Injection anxiety

"We all dig our own graves with our teeth"

~Not Benjamin Franklin

The waning of the harvest, temperatures drop, leaves turn and fall. I speculate that more relationships end during this time of year than any other, and so do more people die. The change in weather reminds me of a good friend, a few years passed now.

I was 21 years old when I saw someone inject heroin for the first time. I was working in a factory that made steel security doors between bouts of narcotic medication at Hopkins for a childhood condition that perniciously persisted into adulthood. I was 95 pounds, life had not been easy on my frame, illness had taken its toll. Don was the friend who got me the job, picked me up and drove me to work every day. He painted the doors after I built them. He lost his job to his habit, an all too common occurrence. His brother fired him frequently, and then rehired him.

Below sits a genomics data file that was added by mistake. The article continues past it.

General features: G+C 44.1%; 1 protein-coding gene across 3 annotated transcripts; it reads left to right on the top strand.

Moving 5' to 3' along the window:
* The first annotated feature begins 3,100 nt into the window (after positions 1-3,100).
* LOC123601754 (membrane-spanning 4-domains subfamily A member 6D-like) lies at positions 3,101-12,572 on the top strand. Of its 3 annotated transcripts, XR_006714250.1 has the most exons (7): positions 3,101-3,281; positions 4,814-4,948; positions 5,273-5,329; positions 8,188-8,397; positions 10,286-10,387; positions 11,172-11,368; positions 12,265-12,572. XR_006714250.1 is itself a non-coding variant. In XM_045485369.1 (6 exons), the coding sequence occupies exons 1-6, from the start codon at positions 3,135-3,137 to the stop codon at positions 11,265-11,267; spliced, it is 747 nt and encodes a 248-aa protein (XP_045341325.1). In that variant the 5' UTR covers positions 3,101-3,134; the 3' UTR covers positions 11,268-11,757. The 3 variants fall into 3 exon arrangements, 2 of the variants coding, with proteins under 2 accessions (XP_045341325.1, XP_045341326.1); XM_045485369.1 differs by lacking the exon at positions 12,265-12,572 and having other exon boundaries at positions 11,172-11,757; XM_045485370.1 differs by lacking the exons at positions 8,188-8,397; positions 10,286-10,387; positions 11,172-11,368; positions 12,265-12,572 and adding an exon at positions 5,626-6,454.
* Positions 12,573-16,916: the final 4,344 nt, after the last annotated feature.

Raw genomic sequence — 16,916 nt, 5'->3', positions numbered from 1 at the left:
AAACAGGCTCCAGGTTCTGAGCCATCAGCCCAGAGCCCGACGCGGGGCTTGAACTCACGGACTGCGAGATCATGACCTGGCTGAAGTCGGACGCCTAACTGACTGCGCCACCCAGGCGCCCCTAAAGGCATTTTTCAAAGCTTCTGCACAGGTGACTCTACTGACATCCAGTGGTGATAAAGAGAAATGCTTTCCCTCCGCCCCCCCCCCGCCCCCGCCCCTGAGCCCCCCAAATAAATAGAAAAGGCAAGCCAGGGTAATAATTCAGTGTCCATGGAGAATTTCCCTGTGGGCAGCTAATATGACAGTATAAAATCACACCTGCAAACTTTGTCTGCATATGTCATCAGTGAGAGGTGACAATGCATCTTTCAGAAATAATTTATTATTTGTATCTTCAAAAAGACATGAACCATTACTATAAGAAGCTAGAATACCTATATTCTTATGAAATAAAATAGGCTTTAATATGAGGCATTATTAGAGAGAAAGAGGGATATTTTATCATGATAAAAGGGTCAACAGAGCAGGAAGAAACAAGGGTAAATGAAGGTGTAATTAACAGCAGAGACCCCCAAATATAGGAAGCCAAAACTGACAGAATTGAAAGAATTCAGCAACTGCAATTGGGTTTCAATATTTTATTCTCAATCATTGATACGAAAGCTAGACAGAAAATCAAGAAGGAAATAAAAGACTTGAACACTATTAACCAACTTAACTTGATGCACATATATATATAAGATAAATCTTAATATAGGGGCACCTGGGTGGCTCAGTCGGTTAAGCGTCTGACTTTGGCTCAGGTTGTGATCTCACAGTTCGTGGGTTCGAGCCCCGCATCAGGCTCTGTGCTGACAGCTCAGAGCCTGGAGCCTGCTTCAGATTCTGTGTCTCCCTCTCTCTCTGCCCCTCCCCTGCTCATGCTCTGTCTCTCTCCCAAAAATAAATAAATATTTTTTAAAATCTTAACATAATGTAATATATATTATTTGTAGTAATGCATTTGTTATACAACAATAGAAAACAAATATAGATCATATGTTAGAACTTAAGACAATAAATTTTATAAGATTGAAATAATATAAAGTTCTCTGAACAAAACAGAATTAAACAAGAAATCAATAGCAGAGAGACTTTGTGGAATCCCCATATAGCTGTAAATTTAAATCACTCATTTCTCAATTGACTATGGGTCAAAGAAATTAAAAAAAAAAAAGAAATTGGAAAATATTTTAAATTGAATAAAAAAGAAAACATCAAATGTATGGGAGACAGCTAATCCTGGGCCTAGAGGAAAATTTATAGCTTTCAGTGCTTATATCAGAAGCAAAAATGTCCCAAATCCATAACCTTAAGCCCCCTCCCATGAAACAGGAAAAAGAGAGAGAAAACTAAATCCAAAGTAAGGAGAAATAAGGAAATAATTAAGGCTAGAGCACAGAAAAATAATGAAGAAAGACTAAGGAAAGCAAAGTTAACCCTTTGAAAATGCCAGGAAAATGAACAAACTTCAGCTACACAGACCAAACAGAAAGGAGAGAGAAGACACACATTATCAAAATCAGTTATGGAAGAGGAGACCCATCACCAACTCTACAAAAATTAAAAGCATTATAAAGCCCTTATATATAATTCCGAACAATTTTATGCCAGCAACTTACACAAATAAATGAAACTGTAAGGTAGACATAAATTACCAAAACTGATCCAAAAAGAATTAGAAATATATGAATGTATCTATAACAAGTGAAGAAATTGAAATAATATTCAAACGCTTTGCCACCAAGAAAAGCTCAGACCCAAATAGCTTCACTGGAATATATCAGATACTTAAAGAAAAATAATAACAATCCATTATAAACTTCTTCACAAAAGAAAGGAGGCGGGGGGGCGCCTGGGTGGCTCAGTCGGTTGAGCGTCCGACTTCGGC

Don was 23 and had been shooting up every day for more years than we knew. He had become expert at secreting his habit. Why did he have this habit? Lady Opium’s worshippers seek her out so she may destroy and obliterate pain, usually physical pain, but other pain as well. Think about the last toothache you had. That hot electrical pain that starts at the bottom, right at the jaw line and explodes like a mushroom cloud into the rest of your head. It oozes into your brain, cancelling all other impressions except the sound of nerves desperately screaming. The entire body directs its attention to this one single signal.

Don’s teeth were bad, they were worse than bad. He was poor growing up, lived in a trailer. Heredity, a steady diet of soda pop and cheese doodles had destroyed his mouth slowly and painfully. His smile was a row of grey stumps that should, by all rights, have been pulled out of his head years ago. Painful grey stumps, for this reason his lips seldom left each other when he smiled, unless he really let go. He was very quiet, afraid, and ashamed of opening his mouth unless someone see his teeth, or smell his breath. The result was a painful self-awareness to match his physical pain in severity. He sought relief at Opium’s altar. In this respect Don was no different from the typical user. I could no longer demonize him then myself. One toothless smile is all you needed to see to know he was in pain, and it was bad.